Facebook rolls out secret conversations feature in Messenger

11 Jul 2016

The new Facebook Messenger option is in response to users who may be discussing health or financial information

Facebook has revealed it is rolling out a new one-to-one encrypted option within Messenger that allows users to create one-to-one secret conversations that can only be read on one device belonging to the person you are communicating with.

Not only that, but users can also set a timer to control the length of time the message you send remains visible within the conversation.

Facebook said that the new features began rolling out on Friday and are geared to support conversations around sensitive topics.

‘Secret conversations can only be read on one device and we recognise that experience may not be right for everyone’

It said that Messenger, which is used by around 1bn people worldwide, uses secure communications channels similar to those on banking and e-commerce sites, as well as tools to block spam and malware.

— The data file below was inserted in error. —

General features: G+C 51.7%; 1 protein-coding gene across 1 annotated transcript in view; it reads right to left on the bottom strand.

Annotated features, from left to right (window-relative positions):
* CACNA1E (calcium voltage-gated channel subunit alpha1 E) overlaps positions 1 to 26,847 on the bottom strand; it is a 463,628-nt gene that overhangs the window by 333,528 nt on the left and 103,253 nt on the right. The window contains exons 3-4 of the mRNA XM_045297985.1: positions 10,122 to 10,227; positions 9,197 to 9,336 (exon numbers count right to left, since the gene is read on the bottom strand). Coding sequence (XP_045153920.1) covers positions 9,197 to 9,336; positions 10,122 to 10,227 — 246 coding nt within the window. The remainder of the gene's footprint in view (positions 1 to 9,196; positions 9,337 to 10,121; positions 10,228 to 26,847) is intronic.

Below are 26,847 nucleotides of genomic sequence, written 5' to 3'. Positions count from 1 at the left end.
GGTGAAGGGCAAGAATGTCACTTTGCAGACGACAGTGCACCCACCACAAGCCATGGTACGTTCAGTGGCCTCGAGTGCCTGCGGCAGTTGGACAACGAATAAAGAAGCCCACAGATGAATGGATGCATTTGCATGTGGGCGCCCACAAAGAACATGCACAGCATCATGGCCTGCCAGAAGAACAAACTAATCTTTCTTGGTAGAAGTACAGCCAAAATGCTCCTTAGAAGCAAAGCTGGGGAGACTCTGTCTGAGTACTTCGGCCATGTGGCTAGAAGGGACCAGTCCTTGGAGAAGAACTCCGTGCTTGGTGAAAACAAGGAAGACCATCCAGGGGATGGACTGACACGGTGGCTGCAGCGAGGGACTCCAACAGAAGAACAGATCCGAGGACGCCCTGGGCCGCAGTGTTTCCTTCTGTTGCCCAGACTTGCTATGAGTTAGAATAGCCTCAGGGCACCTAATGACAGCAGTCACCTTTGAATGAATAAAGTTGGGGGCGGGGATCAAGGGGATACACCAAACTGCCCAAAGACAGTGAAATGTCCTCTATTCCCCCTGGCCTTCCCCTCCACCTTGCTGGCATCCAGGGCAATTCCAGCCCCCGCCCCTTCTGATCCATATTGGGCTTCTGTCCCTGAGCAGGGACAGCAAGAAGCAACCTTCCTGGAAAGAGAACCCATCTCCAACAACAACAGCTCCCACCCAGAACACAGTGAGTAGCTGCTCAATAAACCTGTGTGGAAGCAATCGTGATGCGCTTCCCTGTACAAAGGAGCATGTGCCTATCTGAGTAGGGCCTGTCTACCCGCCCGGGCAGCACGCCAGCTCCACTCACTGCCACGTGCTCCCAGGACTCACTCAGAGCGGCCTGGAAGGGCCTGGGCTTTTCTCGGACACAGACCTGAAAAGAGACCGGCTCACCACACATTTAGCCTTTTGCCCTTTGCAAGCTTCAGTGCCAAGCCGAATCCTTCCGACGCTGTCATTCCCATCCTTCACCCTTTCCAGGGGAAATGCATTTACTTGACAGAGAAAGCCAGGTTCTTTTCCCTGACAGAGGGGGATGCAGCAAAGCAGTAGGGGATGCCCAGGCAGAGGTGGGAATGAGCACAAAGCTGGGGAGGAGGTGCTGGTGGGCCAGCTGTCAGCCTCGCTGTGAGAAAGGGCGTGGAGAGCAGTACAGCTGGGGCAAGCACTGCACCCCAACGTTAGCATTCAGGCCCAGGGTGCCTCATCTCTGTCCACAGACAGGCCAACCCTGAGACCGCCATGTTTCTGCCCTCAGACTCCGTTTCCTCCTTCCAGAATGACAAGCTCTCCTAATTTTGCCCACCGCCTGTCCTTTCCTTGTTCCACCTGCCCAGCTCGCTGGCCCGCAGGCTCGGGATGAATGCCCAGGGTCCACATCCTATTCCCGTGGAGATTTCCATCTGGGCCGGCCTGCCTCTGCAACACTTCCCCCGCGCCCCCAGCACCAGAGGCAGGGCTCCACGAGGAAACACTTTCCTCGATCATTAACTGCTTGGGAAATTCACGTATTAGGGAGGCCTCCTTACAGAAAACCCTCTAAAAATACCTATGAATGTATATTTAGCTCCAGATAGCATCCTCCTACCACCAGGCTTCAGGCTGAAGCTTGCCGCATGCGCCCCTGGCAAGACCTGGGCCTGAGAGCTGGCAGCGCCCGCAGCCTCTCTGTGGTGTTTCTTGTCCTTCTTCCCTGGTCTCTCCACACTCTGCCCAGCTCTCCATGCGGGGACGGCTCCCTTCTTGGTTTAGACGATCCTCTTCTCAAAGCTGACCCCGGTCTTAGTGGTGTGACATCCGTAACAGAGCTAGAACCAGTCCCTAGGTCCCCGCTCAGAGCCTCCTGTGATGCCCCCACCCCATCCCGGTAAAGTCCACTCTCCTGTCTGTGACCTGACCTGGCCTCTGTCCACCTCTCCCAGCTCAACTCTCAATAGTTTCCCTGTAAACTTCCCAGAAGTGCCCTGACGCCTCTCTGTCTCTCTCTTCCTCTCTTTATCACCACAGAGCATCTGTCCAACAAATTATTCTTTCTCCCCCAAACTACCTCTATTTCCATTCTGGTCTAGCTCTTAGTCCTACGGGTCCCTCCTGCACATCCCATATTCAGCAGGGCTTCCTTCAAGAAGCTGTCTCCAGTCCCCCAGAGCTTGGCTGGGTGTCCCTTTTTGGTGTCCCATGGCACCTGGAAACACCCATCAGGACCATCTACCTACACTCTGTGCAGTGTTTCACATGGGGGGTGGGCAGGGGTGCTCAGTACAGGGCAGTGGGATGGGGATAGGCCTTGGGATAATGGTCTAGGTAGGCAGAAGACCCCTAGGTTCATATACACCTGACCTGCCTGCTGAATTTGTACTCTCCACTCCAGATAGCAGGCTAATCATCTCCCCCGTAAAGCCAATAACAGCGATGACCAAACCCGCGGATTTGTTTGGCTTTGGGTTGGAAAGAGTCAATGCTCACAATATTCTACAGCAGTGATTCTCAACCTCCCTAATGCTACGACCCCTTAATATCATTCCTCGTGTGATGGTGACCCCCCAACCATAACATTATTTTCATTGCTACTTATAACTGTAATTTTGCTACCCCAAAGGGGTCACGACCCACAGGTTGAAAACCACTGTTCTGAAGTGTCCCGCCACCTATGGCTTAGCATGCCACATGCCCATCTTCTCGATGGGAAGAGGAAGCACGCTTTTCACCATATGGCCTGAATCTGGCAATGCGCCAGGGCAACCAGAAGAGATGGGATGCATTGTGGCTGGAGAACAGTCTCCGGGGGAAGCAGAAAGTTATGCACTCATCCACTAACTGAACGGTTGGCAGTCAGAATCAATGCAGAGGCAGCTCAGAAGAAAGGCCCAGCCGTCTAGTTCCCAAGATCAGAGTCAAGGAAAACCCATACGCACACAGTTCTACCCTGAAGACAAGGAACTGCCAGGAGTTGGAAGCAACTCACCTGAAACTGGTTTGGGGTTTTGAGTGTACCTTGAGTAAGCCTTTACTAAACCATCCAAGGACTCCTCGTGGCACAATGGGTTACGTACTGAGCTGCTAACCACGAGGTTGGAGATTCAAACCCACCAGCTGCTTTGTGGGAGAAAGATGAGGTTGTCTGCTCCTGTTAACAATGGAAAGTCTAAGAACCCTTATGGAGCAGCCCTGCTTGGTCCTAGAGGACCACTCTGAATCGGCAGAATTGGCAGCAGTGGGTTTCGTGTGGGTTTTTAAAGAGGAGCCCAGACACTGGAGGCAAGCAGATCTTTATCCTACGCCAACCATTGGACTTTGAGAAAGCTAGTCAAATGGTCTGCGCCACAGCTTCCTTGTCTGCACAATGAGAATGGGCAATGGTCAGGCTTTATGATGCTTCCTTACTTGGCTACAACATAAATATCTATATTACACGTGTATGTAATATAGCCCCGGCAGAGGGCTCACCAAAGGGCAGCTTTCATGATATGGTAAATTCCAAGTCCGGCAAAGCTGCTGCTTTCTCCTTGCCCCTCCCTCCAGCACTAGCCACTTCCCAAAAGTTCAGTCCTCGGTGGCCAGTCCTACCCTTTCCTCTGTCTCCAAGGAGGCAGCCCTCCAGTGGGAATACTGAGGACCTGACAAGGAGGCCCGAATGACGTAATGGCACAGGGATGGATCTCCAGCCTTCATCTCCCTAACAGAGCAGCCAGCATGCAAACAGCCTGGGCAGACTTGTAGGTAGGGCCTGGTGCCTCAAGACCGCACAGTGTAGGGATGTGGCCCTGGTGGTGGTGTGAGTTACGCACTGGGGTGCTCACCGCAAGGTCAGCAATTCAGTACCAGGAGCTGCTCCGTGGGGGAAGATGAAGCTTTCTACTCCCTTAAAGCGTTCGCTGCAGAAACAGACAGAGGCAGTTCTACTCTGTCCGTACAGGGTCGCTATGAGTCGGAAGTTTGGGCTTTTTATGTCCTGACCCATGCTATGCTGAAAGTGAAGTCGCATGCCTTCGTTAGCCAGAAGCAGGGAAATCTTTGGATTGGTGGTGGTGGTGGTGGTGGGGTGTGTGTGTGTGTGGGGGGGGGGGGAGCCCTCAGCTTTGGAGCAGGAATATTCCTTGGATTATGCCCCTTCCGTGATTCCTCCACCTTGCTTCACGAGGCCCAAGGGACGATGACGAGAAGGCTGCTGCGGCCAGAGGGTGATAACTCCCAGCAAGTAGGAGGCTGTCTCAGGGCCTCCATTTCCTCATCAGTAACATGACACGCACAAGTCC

Private means private

Facebook said it is launching the new services in response to users who want additional safeguards if they are discussing private information, such as health information, or sending financial information to an account

Facebook said the Messenger platform uses the Signal Protocol developed by Open Whisper Systems.

“Secret conversations can only be read on one device and we recognise that experience may not be right for everyone,” Facebook explained.

“It’s also important to note that in secret conversations we don’t currently support rich content like GIFs and videos, making payments, or other popular Messenger features.”

The new secret conversations feature is only available on a limited test basis but the option will become more widely available over the summer.

“We are putting a lot of thought into the design and implementation of this feature, and we are grateful to the security and privacy experts who have given us their valuable input,” Facebook said.

Whispering image via Shutterstock

John Kennedy is a journalist who served as editor of Silicon Republic for 17 years